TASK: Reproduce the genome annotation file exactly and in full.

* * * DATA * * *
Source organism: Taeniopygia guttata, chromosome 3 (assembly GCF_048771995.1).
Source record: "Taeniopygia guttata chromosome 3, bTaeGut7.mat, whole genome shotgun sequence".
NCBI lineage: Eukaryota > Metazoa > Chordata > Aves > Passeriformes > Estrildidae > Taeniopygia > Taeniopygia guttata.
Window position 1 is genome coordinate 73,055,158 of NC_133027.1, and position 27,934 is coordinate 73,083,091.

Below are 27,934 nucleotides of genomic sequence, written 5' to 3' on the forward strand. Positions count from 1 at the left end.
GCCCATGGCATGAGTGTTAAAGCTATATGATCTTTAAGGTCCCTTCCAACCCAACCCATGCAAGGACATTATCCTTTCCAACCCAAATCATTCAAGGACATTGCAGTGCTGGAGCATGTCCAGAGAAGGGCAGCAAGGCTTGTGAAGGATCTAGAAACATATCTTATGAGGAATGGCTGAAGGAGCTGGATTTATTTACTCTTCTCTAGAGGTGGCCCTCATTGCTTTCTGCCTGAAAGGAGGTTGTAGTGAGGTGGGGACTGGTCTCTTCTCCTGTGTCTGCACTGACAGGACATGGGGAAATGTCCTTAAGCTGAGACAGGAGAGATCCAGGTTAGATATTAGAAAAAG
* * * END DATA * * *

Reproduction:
Source organism: Taeniopygia guttata, chromosome 3 (assembly GCF_048771995.1).
Source record: "Taeniopygia guttata chromosome 3, bTaeGut7.mat, whole genome shotgun sequence".
NCBI lineage: Eukaryota > Metazoa > Chordata > Aves > Passeriformes > Estrildidae > Taeniopygia > Taeniopygia guttata.
Window position 1 is genome coordinate 73,055,158 of NC_133027.1, and position 27,934 is coordinate 73,083,091.

Below are 27,934 nucleotides of genomic sequence, written 5' to 3' on the forward strand. Positions count from 1 at the left end.
GCCCATGGCATGAGTGTTAAAGCTATATGATCTTTAAGGTCCCTTCCAACCCAACCCATGCAAGGACATTATCCTTTCCAACCCAAATCATTCAAGGACATTGCAGTGCTGGAGCATGTCCAGAGAAGGGCAGCAAGGCTTGTGAAGGATCTAGAAACATATCTTATGAGGAATGGCTGAAGGAGCTGGATTTATTTACTCTTCTCTAGAGGTGGCCCTCATTGCTTTCTGCCTGAAAGGAGGTTGTAGTGAGGTGGGGACTGGTCTCTTCTCCTGTGTCTGCACTGACAGGACATGGGGAAATGTCCTTAAGCTGAGACAGGAGAGATCCAGGTTAGATATTAGAAAAAG